All Are Punnish’ed

I was talking to a mom at the baseball field last weekend.  Her son is on Kid D’s team, the Padres.  She also has a daughter in 5th grade and another son in high school.  He is 16.  We were bonding over the scourge of parenting teenagers.  Because that crapfest is more complex than a Gordian knot.

Gordius was the King of the capital city of ancient Phyrigia (located in the Ankara Province of Turkey).  He tied an intricate knot and prophesied that whoever untied it would become the ruler of Asia.  According to ancient tradition (and Wikipedia), Alexander the Great simply walked over and lopped that thing off with his sword.  And guess who was King of Asia from 331 – 323 BC?

Way to think outside the box, ATG!

Way to think outside the box, ATG!

As far as I can tell, one of the big hurdles with kids seems to revolve around one central theme… honesty.  Even the best of them are inclined toward half-truths and omissions.  “It is easier to get forgiveness than permission” is the song of their people.  There are various degrees of lies being told and sundry ‘failed-to-mentions’ which they are failing to mention.  And there does not always seem to be sound reasoning for the lack of candor.  One of my kids lied the other day about taking a shower.  To what end, you dummy?  I just don’t get it.

So, when you kids get caught – oh, and you will get caught – whether it is for throwing a party at your house when your parents go out of town for the weekend, or for picking your boyfriend up before school even though it has been explicitly prohibited because of the very unsafe left turn out of his neighborhood, or for wearing yoga pants out in public even after your father has said very clearly and with very little exception, “NO YOGA PANTS TO SCHOOL,” we, as your parents, have to come up with suitable and effective penances in order to deter this bad habit.

Sheepdog and I over the years have employed penalties that run the standard gamut from ‘go to your room’ to ‘give up your phone.’  We have explained that lying begets more lying, it does no one – the liar or the person being lied to – any good, and, most importantly, it hurts your heart by causing guilt.  It has proven most effective with our kids when there is a retributive theory of justice (the punishment fits the crime), but also when the punishment is tailored to the offender.  I once heard a story from a mom who kept a pile of bricks in her backyard, which she would make her very logical son move from one location to the next for absolutely no purpose whatsoever, whenever he deserved punishment.  Another mom made her daughter hold a sign up at a busy neighborhood intersection that said “I disrespected my parents by twerking at a school dance.”  Now that’s hardcore.  But was it actually effective with those particular kids?  That is the ultimate question when it comes to punishments.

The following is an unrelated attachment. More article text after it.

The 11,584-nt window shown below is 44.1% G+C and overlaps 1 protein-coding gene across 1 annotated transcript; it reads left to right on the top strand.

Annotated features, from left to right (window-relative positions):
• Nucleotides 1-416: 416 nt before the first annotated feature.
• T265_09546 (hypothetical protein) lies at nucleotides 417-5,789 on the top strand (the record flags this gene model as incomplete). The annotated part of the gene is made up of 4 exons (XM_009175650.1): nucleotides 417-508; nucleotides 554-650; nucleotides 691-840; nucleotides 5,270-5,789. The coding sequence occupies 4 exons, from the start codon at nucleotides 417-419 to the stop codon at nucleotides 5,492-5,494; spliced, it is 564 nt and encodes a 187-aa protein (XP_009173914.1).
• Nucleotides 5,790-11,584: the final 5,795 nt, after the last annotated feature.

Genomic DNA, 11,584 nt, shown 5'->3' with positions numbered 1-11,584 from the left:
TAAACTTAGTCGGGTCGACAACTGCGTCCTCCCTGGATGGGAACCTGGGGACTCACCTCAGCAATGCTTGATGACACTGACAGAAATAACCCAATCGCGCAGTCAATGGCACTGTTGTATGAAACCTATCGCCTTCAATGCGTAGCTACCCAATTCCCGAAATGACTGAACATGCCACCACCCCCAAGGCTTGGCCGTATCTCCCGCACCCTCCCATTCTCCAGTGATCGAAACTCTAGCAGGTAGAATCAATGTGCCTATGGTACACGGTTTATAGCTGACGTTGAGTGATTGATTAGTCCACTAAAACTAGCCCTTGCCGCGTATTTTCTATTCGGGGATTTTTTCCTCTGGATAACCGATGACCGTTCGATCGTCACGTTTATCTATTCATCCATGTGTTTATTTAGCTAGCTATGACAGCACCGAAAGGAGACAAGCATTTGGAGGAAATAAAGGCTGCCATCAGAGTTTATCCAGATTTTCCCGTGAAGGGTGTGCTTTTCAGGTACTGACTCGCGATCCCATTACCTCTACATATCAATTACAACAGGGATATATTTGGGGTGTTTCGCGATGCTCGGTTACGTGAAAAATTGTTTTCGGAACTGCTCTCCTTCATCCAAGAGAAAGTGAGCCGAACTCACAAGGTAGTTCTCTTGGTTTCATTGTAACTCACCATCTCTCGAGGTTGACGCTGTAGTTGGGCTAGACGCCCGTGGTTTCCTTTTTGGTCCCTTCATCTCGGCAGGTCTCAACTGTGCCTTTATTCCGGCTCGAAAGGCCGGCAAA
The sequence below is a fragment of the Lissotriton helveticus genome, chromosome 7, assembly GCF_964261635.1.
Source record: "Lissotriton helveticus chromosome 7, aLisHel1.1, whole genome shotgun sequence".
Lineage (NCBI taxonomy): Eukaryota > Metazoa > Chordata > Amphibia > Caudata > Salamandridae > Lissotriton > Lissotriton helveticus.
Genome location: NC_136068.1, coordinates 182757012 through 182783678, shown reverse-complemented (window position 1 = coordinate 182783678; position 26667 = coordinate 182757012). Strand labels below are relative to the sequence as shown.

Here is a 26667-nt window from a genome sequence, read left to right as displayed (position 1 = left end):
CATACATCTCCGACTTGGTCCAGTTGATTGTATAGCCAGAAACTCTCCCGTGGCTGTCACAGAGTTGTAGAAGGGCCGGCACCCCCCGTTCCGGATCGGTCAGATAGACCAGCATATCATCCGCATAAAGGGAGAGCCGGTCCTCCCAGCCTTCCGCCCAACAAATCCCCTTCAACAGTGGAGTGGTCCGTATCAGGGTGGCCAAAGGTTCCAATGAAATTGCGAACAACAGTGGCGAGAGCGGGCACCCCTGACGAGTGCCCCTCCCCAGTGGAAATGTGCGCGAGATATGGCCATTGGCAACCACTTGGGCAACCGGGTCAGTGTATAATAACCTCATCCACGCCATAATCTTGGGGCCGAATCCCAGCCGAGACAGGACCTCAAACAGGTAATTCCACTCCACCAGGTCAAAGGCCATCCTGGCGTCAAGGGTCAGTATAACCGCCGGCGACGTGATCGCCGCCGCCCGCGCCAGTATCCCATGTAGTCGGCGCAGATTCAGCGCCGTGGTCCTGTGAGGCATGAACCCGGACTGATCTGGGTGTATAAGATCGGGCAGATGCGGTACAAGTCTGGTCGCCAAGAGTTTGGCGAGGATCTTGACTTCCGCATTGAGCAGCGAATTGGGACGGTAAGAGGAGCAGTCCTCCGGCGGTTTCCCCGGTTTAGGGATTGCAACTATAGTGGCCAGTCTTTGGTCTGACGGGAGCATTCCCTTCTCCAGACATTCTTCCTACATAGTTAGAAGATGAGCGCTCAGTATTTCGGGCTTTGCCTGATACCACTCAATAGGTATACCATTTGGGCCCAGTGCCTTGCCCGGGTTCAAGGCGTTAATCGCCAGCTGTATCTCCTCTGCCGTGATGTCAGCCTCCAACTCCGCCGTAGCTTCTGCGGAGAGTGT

Recently, Kid A was making some bad choices.  Sheepdog and I sat her down and yelled had a discussion with her about the behaviors we wanted her to adjust.  As incentive for her prompt alterations, we decided that she, an 18-year-old girl who has been driving her own car for two years, had to ride the dreaded bus to school.  Dun dun dun!

Who says parenting can't be fun?

Who says parenting can’t be fun?

Shortly after I texted Sheepdog, Kid A sent me a message that her boyfriend had just broken up with her.  It was not a huge surprise given recent events, but she was still sad about it.

IMG_0223

And now she’s all mad at me.  Whatever.  I’m just sitting here, trying to cut my way through this giant knot.

Wish me luck for tomorrow…

Things We Share and Things We Keep to Ourselves

As it so happens, more often than not these days, it was just me and the boys at home on Friday night.  Kid C was sleeping at a friend’s house, Kid B was at the high school to watch baseball and soccer games, and Kid A was at a meet and greet for her currently number one college choice (Go Jackets!).  Sheepdog was working late.

I wanted to make a nice dinner since I hadn’t cooked very much since we got back from our vacation.  I bought some steaks and planned to grill them for Sheepdog and myself after I put the boys to bed.  The boys, however, were getting peanut butter sandwiches and calling it a night.  I wasn’t wasting good, grass-fed beef on those ingrates (“It takes too many bites for me to chew it all up!“).  No problem.  More yummy cow for me and your father.

But first, I needed to take a shower.  If you’re going to woo your husband, you need to start with the basics (although ‘dirty’ is rarely a deterrent when it comes to my husband and lovin’).

So I spread the peanut butter, poured the milk, and turned on the SpongeBob.  I set the boys up for success and asked them to please give me ten minutes.  Don’t answer the phone.  Don’t answer the door.  No one goes in or out.  No couch jumping, stair diving, or playing baseball in the living room.  Please try not to hit your head on anything (it happens more often that you can imagine).  Come get me immediately if someone is choking.